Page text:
Hope for the Housing Challenges and Solutions Project
With rain predicted, nine hearty Salt Springers gathered to welcome Islands Trustee, Laura Patrick, as our special guest in the United Church Meadow. Other than gusty winds that blew over a few of the unoccupied chairs, the weather was practically-perfect for our last Friday in the Meadow for this season.
And it has been so good! Participants have clearly enjoyed our summer gatherings in the lovely Meadow - a welcome change from our spring of self-isolation and, for many, far too much Zooming about. We actually measured greater participation - average attendance has almost doubled during these summer months!
After a heartfelt acknowledgment of our journey of Reconciliation offered by a participant, the question about the Local Trust Committee’s (LTC’s) Housing Challenges and Solutions planning process began. Recently, the LTC adopted this planning process as a priority. While Laura was pleased that this is being made a priority, she cautioned that more support is needed as this planning process develops.
A key element of this planning initiative is robust community engagement to reinforce a vision for our island housing. Do we want our workforce to have to travel here each day on the ferry, or do we envision a diverse island community? Laura believes that islanders do share a common vision for a diverse and healthy community. However, there are misunderstandings or communication failures that are leading to uncertainty or mistrust. With community support and a shared vision, the LTC may take bold action.
It was asked, Haven’t we already done this? Laura responded that the last time that we held community visioning related to housing was over 14 years ago, which resulted in the 2007 Official Community Plan.
Several planning initiatives have been taken to either protect the environment or address affordable housing, but did they have the results that we anticipated?Sometimes addressing a problem can result in unintended consequences, while other actions have even created problems. As an example, Laura cited our zoning that drives large lot sizes. While initially focused on retaining Salt Spring’s rural charm, it has resulted in very expensive land prices and limited options for those without the wealth to buy these lots.
The goals for the Housing Challenges and Solutions project are to develop new policies and regulations that will increase the quality and quantity of housing options, coupled with a high level of preservation and protection of the island’s biodiversity and freshwater, marine, and forest resources. The full spectrum of housing policy is to be considered, from farms to denser villages, while discouraging carving up remaining swaths of forest for large homes.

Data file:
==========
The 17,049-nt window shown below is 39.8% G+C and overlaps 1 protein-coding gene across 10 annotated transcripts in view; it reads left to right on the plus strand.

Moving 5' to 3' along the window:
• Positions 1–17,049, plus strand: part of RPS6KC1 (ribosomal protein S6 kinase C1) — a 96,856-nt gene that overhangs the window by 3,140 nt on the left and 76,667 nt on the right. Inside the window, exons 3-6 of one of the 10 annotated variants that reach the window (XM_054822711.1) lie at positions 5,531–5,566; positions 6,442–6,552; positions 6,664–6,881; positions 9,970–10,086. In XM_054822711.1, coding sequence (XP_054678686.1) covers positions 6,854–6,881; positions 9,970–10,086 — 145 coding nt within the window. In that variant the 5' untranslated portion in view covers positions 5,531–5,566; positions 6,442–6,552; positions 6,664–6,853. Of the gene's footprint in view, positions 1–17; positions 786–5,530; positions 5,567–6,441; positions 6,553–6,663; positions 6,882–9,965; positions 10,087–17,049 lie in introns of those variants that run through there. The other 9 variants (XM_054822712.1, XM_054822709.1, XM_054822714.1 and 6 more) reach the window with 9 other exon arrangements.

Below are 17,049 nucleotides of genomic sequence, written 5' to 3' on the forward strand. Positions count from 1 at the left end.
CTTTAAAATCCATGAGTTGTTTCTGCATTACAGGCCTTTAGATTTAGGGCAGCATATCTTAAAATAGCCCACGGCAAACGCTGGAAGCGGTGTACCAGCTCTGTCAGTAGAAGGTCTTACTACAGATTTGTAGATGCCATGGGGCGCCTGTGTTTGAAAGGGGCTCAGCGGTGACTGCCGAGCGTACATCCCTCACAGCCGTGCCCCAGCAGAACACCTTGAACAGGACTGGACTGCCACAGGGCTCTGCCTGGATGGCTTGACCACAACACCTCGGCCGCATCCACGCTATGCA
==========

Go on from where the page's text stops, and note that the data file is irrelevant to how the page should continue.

Laura says the Housing Challenges and Solutions project is not just about our future, it is designed to move swiftly to create a prioritized action plan with immediate, as well as long term, actions. And, action is extremely important as the pandemic is resulting in a significant migration of people away from urban areas and toward rural areas that are serviced with good internet. . . like Salt Spring.
Phase 1 of the Housing Challenges and Solutions project is focused on land use tools that are within the Islands Trust’s sphere of influence. Phase 2 recognizes that housing-related social, economic and environmental issues are beyond the capacity of any one organization. Cross-sector partners must work collaboratively to develop and implement integrated solutions. A permanent, resourced community advisory body is needed to develop an integrated planning, policy development, and implementation strategy that considers both human and ecosystem needs.
When Laura was asked whether such a group already exists in the Housing Council, she replied that this may be the case, but that the Housing Council is unfunded and currently on hiatus. Phase 2 actions include looking at the governance and resources needed to sustain an advisory body.
Laura believes that a key distinction of the Housing Challenges and Solutions project from other initiatives is the application of adaptive management in decision-making. We must monitor the consequences of decisions and adopt a learning approach to planning. She cautioned that mistakes will be made; however, with good, measurable objectives and consistent evaluation, we can quickly correct our course of action.
Laura stated that she believes that the Islands Trust needs to work with residents to better define what it means to live, work and play in our rural island communities. When a rural island community has strong visions and values, developers can produce better proposals because they are designing their project to fit into the community. Otherwise, developers bring their own visions and values, and too often spurring residents to oppose their proposals. In other words, according to Laura, empowered communities play a leadership role in sustaining healthy ecosystems, cultures, and economies, helping elected representatives make more informed decisions.